Impact of crossbreeding of Thai native chickens on growth
Indigenous chickens are important in developing countries for food security, and the socio-cultural life of the rural community . The Thai native chickens are important genetic resource, as they are adapted to the harsh environmental conditions and have chewy texture and taste that are preferred by consumers in Thailand . Despite these advantages, the growth performance of the native chickens is poor and as a result, crossbreeding with fast growing exotic strains have been encouraged to improve the growth characteristics of the native breeds. In the current study, the KM1 and KM2 crossbred chickens with 50 and 25%, respectively of native Thai chicken background showed significant improvement in growth. The KM1 and KM2 chickens grew about 1.3 and 2.3 folds, respectively when compared with the CH breed.
The improvement in growth of the native Thai breed has come with associated increased in body fatness. Abdominal fat, which is an excessive fat and considered as waste in the slaughtering process. This is a clear positive relationship between growth performance and abdominal fat accumulation. The fat deposition has been correlated with adipocyte enlargement . Improvement in growth and accumulation of fatness associated with crossing breeding of indigenous chickens with exotic breeds have been documented in several other native crossbreeding programs . This has been shown to be due to the pleiotropic effect between body weight and abdominal fat traits . With the faster growth rate of the KM2 chickens because of the higher percentage of exotic genes, it is expected that they will reach slaughter age much faster than the KM1 crossbred and the CH breed.
Contrarily to expectation, the KM1 and KM2 did not show any differences in subcutaneous and skin fat, but they both had values higher than the CH breed. It has been documented that, the weight of the skin is dependent on the amount of subcutaneous fat deposition . However, from the current study, there phenotypic correlation between skin and subcutaneous fats was 0.54. There may be other non-genetic factors contributing towards the relationship between subcutaneous fat and skin fat.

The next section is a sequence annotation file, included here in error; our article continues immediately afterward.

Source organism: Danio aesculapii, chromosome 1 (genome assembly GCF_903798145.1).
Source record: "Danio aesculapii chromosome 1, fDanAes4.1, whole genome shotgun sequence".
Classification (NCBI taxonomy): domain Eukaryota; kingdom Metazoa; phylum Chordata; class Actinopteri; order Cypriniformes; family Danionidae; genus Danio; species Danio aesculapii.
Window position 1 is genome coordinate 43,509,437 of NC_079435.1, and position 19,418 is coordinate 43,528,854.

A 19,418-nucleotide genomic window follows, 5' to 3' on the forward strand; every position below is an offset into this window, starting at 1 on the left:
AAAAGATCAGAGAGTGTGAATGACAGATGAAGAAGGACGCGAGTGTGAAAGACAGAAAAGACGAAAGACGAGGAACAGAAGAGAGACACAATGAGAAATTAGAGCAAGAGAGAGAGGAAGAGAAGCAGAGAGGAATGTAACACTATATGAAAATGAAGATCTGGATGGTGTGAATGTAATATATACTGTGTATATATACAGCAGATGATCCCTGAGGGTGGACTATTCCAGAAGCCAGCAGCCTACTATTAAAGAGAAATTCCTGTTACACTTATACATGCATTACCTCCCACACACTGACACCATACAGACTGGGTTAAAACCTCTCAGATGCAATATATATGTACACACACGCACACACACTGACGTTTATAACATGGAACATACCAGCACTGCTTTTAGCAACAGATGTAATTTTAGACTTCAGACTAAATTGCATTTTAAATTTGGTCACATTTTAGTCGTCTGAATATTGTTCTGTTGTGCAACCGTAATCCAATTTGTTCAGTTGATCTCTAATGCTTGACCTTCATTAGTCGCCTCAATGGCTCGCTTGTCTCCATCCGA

The intramuscular fat (IMF) represents the lipid that is distributed in muscular tissue containing epimysium, perimysium, and endomysium which infiltrates between the muscular fiber bundles. IMF has an influence on meat quality which vary depending on sex, slaughter age and type of muscle . The CH breed has relatively low IMF accumulation in both breast and leg muscle while BR and KM2 have significantly high amount of IMF. The current report suggests that crossbreeding of the Thai native chickens with exotic breeds have the potential to change not only the growth performance but the meat quality as well.
Zhou et al.  demonstrated that the meat from selected for increased fat content have lower in shear force than their control counterparts. Potentially, the meat of the KM1 and KM2 may be more tender than the native CH breed due to their relatively high IMF. However,  did not observe any differences in IMF between native Thai and Barred Plymouth Rock crossbred and the native chickens when breast and thigh muscles were compared. Similarly, crossbreeding Chinese native chickens did not affect breast IMF .
PPARs transcription factors regulating cellular lipid metabolism